The Taliban, due to their ideological proximity with violent extremist organizations such as al-Qaeda, provided them with safe havens. The result was the planning and execution of the September 11, 2001 attacks in the United States. Subsequently, the U.S. bombed the terrorists’ bases in Afghanistan. The Taliban, along with their al-Qaeda allies, escaped to the adjoining FATA, with the consent of the Pakistani state, heralding a new era of untold hardship for the local populace.

Given that the people of FATA already were greatly deprived of fundamental human rights such as literacy, proper governance and justice, the jihadists found sanctuaries in these rugged terrains. This state-retained colonial “legal dualism”—in addition to the existing radicalism among mullahs and certain individuals acquired from the 1980s’ anti-Soviet jihadism—aided these militants.

They systematically began to target the local tribal elders who were opposed to their presence, thereby throwing into disorder the tribal society. The Taliban intended to fill the subsequently created social vacuum themselves, as they did through the formation of the ‘Islamic Emirate of Waziristan.’

In their self-defense according to Pashtunwali, the locals formed anti-Taliban lashkars/lakhkars (armed groups); however, the Pakistani state offered little support while the Taliban were attacking these lashkars. Instead, the state appeared to view the happenings as ‘necessary,’ so the jihadists could establish bases in FATA. From those bases, they had to attack the Coalition and Afghan forces, and subsequently rise to power in Kabul, as in 1996. This would fulfil Pakistan’s regional objective of suppressing Pashtun nationalism.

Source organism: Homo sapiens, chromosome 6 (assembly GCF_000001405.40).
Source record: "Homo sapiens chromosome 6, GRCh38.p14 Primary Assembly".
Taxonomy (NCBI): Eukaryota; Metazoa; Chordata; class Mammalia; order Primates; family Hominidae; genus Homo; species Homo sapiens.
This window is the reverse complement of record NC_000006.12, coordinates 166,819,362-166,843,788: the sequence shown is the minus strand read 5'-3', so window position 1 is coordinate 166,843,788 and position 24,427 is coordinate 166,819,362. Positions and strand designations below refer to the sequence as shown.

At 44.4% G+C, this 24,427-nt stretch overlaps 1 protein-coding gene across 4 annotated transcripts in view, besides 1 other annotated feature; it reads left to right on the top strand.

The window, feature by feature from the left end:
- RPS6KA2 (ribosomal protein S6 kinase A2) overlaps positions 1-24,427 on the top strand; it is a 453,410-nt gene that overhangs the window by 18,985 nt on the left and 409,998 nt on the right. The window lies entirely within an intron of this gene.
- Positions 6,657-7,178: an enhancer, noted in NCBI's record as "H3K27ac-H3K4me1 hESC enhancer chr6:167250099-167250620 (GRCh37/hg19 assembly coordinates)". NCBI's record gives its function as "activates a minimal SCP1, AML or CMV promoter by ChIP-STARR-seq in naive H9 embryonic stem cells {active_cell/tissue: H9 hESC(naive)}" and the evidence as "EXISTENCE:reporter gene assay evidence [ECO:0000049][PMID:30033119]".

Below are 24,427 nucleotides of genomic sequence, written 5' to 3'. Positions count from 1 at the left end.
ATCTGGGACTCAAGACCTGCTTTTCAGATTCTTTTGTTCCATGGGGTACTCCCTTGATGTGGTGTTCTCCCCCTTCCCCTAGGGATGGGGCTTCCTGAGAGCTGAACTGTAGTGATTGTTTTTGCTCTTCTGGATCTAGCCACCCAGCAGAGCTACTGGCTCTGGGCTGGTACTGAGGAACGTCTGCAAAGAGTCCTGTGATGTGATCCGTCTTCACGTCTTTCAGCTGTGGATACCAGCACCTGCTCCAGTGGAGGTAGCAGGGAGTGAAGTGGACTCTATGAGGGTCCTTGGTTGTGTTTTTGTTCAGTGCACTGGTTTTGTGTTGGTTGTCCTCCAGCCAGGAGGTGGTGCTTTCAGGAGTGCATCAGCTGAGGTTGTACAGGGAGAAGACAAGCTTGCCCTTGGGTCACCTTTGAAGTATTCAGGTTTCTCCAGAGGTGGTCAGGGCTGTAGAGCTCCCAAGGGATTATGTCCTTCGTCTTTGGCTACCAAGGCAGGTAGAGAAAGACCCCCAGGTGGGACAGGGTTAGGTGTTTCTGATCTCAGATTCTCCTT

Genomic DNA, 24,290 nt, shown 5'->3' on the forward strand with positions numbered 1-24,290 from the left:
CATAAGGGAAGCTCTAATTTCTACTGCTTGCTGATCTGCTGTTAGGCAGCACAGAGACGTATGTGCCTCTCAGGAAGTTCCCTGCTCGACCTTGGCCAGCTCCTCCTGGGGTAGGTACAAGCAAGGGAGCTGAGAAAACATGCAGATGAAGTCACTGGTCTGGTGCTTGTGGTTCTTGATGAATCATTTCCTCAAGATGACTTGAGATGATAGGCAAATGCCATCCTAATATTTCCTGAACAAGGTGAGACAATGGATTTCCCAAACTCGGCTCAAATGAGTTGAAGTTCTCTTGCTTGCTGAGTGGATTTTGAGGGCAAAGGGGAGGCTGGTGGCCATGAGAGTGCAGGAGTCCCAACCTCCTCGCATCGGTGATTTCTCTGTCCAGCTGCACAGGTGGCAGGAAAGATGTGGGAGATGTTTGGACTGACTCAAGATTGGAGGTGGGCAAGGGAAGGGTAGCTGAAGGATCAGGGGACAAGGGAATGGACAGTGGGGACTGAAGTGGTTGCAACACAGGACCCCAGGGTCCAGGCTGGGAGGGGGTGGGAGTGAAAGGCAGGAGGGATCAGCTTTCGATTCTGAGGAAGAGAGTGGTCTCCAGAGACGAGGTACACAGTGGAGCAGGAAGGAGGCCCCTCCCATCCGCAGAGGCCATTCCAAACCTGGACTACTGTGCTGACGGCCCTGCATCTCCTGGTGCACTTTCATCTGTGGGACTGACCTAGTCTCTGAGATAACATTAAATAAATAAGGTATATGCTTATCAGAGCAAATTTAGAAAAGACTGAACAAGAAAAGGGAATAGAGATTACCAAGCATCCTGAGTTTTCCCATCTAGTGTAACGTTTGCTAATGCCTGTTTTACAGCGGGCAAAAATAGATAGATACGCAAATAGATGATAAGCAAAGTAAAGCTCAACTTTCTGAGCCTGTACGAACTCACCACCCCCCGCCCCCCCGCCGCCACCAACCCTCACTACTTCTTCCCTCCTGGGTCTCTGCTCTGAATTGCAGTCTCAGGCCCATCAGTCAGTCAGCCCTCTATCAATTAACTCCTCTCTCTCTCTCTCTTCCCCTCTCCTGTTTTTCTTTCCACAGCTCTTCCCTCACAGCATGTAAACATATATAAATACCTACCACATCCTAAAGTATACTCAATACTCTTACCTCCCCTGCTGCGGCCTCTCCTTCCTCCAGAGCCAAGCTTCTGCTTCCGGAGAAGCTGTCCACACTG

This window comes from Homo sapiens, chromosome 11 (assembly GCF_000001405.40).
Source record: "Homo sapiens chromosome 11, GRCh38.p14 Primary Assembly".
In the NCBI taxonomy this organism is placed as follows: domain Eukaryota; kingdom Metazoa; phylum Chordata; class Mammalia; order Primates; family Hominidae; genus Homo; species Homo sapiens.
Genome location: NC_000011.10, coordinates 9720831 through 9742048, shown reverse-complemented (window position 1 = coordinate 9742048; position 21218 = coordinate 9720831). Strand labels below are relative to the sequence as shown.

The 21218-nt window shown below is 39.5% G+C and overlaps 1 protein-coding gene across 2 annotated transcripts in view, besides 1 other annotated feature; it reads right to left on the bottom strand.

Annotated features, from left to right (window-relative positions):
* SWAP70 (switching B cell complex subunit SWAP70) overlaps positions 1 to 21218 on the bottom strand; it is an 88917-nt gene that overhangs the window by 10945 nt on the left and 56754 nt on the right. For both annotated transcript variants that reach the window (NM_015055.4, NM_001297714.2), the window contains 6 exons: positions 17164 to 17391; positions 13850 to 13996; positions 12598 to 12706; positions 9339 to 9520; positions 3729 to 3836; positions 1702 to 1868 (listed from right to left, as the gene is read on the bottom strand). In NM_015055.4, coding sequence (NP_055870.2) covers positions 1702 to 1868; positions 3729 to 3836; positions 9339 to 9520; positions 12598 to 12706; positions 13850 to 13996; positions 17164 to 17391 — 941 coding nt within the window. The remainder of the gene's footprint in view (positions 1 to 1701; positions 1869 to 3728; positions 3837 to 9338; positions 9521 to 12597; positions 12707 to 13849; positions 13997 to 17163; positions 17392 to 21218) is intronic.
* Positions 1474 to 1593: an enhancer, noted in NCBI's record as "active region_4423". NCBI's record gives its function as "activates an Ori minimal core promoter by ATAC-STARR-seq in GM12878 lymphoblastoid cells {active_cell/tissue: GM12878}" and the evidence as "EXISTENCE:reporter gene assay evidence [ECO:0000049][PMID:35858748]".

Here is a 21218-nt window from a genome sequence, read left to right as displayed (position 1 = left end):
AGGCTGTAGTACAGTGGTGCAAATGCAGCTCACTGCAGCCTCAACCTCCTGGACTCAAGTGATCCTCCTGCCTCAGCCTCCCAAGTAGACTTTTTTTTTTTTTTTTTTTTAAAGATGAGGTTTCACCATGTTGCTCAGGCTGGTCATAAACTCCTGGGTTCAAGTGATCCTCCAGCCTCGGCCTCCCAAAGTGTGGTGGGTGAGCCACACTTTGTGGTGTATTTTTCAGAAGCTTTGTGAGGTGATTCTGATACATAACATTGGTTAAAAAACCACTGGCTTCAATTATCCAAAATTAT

Thus, the Punjabi-dominated “military-rentier state”—simultaneously termed as a ‘frontline ally’ by the U.S. in the War On Terrorism—outsourced FATA to terrorists against the will of the largely secular Pashtun inhabitants, executing a Janus-faced policy. It is worth mentioning that the majority of the sectarian-leaning Pakistani Taliban active in FATA have also been from Punjab. Thus, the Pakistani military personnel shared province, ethnicity and the characteristically Punjabi anti-India mindset with the jihadists.

In the whole process, the people of FATA have suffered the greatest, first at the hands of the terrorists, and then during military operations through ‘collateral damage’ and forced displacements. The Pashtuns have been excluded from the GWOT by the Pakistani security establishment, leading to the “virtual collapse of the anti-terror strategy” in the region.